How to prevent colon cancer

Doctor listening to heartbeat


Doctor listening to heartbeat



Regular colorectal cancer screening is one of the most powerful weapons for preventing colorectal cancer. Screening is the process of looking for cancer or pre-cancer in people who have no symptoms of the disease.

People who have no identified risk factors (other than age) should begin regular screening at age 50. Those who have a family history or other risk factors for colorectal polyps or cancer should talk with their doctor about starting screening at a younger age and/or getting screened more frequently.

You can lower your risk of developing colorectal cancer by managing the risk factors that you can control, like diet and physical activity.

Diets high in vegetables and fruits have been linked with lower risk of colon cancer. Diets high in processed and/or red meats have been linked with a higher risk. The American Cancer Society recommends that you eat a healthy diet, with an emphasis on plant sources.

Avoiding excessive alcohol intake may also help lower your risk of colorectal cancer. The American Cancer Society recommends no more than 1 drink per day for women or 2 per day for men.

Physical activity is another area that you can control. The American Cancer Society recommends that adults get at least 30 minutes of moderate or vigorous physical activity on 5 or more days of the week. Moderate or vigorous activity for at least 45 minutes on 5 or more days of the week may lower your risk for colorectal cancer even more.

Obesity raises the risk of colon cancer in both men and women, but the link seems to be stronger in men. The American Cancer Society recommends that people try to maintain a healthy weight throughout life by balancing what they eat with physical activity. If you are overweight, you can ask your doctor about a weight loss plan that will work for you.

— The American Cancer Society

The American Cancer Society recommends regular colon cancer screenings for patients 50 and older.

So if you’re over the age of 50 and you’ve never had one, what’s stopping you?

The screening is important for two reasons:

One: Colon cancer is one of the leading forms of cancer along with breast cancer and lung cancer. But it’s one of the most preventable forms of cancer because modern technology has given doctors the tools to spot colon cancer in its earliest stages while it’s still treatable and curable.

Two: There’s really no way a doctor could know whether you’re at risk for colon cancer by assessing your outward physical characteristics. People who are overweight and eat a bad diet might have excellent colon health, while a health nut on a vegan diet could be harboring cancerous polyps. Genetics seem to have as much to do with the potential for cancer as other factors, experts say.

But many people — especially older Americans — are reluctant to undergo a colonoscopy if they feel like they’re in good health.

The biggest obstacle to someone having a colonoscopy is fear of the procedure itself or fear of the findings. Embarrassment also plays a role.

A colonoscopy consists of having a thin flexible tube with a tiny high-definition camera on the end inserted into the large intestine through the rectum. This piece of equipment is called an endoscope and it allows for a visual examination of the entire length of the large intestine.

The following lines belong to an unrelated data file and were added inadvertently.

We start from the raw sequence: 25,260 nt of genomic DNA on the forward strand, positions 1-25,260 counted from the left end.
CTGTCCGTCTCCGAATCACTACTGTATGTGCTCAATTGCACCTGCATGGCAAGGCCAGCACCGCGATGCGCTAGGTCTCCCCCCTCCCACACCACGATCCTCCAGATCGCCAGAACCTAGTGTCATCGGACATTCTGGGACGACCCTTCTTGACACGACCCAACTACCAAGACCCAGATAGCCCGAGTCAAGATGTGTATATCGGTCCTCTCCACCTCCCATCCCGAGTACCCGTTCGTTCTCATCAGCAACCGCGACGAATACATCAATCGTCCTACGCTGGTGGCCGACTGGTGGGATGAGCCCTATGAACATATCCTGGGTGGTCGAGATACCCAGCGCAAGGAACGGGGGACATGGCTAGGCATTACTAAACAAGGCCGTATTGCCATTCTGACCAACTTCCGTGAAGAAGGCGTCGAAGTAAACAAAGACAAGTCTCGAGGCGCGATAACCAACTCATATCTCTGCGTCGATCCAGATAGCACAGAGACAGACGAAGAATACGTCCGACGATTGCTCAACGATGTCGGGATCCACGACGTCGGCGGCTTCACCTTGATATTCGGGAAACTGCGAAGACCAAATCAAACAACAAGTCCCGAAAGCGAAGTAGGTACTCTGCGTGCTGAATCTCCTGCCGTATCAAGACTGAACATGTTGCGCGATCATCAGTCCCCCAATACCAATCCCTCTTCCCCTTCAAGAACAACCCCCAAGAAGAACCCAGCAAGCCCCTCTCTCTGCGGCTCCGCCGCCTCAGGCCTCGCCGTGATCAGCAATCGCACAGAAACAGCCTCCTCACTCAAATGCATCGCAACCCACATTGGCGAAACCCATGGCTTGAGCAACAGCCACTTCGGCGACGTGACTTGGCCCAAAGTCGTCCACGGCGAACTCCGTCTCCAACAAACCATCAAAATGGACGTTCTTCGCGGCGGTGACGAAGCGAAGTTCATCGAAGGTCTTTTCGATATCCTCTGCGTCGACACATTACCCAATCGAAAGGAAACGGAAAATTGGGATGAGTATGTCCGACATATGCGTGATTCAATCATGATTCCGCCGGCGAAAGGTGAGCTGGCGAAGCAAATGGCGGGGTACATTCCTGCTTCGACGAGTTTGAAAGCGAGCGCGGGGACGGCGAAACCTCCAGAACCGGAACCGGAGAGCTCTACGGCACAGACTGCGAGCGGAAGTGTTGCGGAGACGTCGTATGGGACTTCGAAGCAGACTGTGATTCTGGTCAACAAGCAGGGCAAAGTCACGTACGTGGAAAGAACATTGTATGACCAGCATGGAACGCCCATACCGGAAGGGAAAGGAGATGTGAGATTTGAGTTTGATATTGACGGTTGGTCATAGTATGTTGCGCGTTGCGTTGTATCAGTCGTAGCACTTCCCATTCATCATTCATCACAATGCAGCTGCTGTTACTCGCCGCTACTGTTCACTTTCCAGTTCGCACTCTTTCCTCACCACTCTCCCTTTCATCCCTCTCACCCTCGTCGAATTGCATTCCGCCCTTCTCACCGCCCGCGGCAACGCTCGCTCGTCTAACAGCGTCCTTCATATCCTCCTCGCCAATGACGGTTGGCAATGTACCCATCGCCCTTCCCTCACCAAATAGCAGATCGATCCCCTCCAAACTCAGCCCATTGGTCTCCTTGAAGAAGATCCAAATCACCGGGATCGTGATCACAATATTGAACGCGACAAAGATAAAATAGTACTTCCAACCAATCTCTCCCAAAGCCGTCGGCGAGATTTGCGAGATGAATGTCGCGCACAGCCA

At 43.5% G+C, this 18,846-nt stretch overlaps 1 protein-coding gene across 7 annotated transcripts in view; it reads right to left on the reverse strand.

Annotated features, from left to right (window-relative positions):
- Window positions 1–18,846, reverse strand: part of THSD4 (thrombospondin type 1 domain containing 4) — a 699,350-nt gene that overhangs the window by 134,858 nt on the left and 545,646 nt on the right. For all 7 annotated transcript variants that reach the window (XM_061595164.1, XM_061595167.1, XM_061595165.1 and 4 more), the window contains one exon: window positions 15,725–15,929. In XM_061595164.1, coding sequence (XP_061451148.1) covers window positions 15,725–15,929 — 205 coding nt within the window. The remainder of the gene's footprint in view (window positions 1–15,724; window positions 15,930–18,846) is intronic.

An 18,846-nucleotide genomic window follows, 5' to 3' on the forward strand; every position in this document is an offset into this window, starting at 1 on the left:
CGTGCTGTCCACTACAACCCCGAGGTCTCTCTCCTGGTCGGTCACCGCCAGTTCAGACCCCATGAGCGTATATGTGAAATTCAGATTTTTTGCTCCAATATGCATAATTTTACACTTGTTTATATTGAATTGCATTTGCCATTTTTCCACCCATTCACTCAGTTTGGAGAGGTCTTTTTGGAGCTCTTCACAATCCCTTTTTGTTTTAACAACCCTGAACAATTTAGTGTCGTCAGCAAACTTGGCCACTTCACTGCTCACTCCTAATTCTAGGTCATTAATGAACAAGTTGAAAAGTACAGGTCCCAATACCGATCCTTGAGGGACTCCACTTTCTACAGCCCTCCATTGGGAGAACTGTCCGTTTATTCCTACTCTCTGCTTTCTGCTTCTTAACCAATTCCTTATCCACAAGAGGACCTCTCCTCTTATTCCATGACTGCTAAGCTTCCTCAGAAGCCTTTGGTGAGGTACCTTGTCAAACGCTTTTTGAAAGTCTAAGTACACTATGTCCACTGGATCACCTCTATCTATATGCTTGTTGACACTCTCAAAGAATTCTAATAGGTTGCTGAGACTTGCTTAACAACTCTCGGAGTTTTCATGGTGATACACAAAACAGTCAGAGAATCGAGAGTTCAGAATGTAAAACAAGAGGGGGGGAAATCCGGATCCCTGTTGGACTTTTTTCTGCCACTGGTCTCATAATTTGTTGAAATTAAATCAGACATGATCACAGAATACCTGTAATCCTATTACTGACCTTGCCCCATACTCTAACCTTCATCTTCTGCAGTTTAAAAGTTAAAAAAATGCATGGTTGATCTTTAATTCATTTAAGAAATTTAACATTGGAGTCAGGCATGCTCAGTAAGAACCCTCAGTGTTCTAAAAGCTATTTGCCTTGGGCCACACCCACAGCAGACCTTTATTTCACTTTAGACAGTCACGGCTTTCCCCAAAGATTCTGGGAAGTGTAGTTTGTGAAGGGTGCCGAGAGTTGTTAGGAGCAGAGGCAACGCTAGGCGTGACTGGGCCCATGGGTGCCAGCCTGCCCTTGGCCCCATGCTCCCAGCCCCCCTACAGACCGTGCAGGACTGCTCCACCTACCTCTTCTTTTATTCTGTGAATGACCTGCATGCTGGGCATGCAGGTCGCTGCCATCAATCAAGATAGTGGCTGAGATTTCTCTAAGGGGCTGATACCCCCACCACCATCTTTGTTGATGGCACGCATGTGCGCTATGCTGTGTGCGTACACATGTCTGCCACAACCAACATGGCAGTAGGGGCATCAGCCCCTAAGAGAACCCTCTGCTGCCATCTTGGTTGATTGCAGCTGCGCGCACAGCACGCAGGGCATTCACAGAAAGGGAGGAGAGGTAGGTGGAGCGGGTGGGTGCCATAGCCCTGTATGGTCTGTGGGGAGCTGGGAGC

Patients are sedated to minimize discomfort. Before the procedure patients will undergo a “bowel prep.” Patients will ingest fluids that will cause bowel movements until the large intestine has been emptied.

Gastroenterologists tell their patients that the short-term discomfort of not eating and the process of bowel cleansing are minor compared to the importance of information gained and the potential to prevent colon cancer. Once you start eating normally again after the procedure your bowels quickly return to normal.

After the procedure, which is usually performed on an out-patient basis in an endoscopy center, a gastroenterologist will share the preliminary findings. Biopsies may have been taken during the colonoscopy and results will take several days to be processed.

During the colonoscopy, the doctor is looking for polyps. A polyp is a growth or extra tissue shaped like a mushroom or dome-like button that grows from the lining of the colon. Some are benign, some are precancerous and some are cancerous.

Using special equipment that is passed through the scope, the doctor can then remove polyps or obtain biopsies that are checked for cancer.

Depending on the results, you may be scheduled for follow-up colonoscopies.  Patients at higher risk might come in once a year or every two years. Patients with low risk might go 10 years between screenings.

Anyone can have polyps, but certain people are more likely than others. You may have a greater chance of developing polyps if:

• You are over 50. The older you get, the more likely you are to develop polyps.

• You have had polyps before.

• Someone in your family had polyps.

• Someone in your family has colon cancer.

You may also be more likely to get polyps if you:

• Eat a lot of fatty foods.

• Smoke.

• Drink alcohol.

• Don’t exercise.

• Are overweight.

Fruits and vegetables contain beneficial chemicals called antioxidants which contribute to good health. People who eat diets rich in fruits and vegetables seem to have a lower incidence of many cancers, including colon cancer.

To find out more about colon health, visit a gastroenterology practice. Many have literature, brochures and handouts that explain why colonrectal cancers are preventable and how colonoscopies are performed. Or visit the American Cancer Society’s website at

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